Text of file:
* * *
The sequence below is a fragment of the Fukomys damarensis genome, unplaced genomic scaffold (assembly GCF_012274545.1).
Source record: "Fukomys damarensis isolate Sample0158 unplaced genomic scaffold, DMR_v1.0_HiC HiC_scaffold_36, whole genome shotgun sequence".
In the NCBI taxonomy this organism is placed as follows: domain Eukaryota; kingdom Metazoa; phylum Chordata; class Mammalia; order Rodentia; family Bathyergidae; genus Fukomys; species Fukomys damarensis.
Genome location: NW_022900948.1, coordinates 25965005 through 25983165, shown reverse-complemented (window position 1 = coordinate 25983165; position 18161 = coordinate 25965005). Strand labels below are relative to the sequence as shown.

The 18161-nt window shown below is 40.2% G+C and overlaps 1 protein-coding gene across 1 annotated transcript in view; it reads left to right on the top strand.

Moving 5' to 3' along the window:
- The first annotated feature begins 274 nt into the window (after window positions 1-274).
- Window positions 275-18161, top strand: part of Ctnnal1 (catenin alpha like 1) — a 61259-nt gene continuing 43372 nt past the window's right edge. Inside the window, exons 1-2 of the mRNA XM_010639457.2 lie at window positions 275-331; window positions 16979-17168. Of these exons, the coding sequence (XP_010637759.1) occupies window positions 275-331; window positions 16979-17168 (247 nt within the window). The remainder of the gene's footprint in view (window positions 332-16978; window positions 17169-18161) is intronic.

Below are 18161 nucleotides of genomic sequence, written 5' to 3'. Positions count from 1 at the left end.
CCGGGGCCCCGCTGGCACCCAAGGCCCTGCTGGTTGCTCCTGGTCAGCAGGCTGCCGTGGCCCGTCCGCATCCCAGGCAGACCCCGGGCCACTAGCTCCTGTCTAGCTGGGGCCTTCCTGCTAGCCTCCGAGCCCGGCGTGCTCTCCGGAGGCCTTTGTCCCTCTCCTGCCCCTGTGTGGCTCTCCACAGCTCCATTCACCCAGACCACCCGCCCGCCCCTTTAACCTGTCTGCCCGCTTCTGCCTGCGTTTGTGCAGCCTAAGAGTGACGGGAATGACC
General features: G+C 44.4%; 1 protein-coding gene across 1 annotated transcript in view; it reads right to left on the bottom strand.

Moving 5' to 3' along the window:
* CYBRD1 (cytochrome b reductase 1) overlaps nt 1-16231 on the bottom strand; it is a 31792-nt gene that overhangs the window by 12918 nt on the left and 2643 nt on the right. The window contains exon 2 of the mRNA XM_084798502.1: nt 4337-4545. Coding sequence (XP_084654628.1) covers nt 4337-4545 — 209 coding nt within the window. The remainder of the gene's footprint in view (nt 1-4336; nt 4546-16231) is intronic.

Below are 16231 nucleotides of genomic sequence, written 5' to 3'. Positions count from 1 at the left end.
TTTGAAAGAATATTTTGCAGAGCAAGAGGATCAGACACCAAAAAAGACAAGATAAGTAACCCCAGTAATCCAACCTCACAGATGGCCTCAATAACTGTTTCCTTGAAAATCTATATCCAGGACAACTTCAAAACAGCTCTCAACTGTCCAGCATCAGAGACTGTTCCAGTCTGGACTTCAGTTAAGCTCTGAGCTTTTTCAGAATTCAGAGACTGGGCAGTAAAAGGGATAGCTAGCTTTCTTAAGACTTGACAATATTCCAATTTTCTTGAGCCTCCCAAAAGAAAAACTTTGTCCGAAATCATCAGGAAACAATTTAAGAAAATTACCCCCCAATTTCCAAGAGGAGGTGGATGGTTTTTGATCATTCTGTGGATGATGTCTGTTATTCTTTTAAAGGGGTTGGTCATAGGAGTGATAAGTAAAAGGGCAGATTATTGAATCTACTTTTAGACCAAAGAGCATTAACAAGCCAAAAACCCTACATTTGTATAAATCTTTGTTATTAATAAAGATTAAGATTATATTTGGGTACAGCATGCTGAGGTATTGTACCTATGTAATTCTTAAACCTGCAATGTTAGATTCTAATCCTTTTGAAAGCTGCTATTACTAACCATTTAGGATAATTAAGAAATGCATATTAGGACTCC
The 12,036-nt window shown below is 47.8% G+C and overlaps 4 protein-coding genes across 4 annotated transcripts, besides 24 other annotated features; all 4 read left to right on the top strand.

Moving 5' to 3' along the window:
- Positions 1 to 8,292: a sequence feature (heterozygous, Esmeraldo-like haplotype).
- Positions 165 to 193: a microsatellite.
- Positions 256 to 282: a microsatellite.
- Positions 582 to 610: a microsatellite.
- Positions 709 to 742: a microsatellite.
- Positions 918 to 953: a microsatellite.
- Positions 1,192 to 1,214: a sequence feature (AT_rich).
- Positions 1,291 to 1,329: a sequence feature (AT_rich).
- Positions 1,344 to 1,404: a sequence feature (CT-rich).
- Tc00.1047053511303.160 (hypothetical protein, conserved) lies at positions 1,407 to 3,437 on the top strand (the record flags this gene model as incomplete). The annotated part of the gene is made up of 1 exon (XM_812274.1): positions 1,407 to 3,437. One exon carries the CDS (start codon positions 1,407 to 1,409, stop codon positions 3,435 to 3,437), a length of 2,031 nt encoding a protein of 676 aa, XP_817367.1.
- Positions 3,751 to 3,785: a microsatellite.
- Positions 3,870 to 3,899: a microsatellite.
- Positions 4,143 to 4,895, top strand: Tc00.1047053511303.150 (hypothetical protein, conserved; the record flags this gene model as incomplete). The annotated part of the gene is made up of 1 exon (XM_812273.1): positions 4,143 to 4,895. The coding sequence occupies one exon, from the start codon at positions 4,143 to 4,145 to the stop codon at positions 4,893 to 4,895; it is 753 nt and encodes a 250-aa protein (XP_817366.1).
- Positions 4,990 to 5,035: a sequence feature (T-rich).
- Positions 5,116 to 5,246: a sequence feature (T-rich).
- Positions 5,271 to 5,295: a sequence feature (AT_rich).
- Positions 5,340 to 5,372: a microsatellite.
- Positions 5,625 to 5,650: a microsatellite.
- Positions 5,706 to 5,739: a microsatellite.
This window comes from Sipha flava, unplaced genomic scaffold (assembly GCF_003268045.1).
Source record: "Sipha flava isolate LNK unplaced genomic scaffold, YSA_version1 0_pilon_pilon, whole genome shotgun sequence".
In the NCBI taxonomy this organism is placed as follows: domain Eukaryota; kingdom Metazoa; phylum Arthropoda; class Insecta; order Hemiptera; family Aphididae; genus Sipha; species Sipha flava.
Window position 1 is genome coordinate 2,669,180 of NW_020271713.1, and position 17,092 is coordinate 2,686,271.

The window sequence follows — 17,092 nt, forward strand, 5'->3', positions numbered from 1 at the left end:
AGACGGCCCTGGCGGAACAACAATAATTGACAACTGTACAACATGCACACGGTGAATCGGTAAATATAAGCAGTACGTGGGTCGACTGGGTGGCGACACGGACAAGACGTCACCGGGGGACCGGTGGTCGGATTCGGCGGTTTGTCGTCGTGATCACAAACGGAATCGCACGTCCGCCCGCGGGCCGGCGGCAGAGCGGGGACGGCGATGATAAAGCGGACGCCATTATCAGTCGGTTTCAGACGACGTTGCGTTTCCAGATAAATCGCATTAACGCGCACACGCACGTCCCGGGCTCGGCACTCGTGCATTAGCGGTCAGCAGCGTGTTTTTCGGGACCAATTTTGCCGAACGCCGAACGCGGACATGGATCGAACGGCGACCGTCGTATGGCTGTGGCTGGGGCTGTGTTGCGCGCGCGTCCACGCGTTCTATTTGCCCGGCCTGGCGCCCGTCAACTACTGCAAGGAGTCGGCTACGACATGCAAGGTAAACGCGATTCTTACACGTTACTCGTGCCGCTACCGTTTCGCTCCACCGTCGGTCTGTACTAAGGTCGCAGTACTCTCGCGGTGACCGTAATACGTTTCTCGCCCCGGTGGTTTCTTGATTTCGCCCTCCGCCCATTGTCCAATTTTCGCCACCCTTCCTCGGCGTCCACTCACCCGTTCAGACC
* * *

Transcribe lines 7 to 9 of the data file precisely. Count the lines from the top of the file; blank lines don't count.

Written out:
- The first annotated feature begins 274 nt into the window (after window positions 1-274).
- Window positions 275-18161, top strand: part of Ctnnal1 (catenin alpha like 1) — a 61259-nt gene continuing 43372 nt past the window's right edge. Inside the window, exons 1-2 of the mRNA XM_010639457.2 lie at window positions 275-331; window positions 16979-17168. Of these exons, the coding sequence (XP_010637759.1) occupies window positions 275-331; window positions 16979-17168 (247 nt within the window). The remainder of the gene's footprint in view (window positions 332-16978; window positions 17169-18161) is intronic.

Below are 18161 nucleotides of genomic sequence, written 5' to 3'. Positions count from 1 at the left end.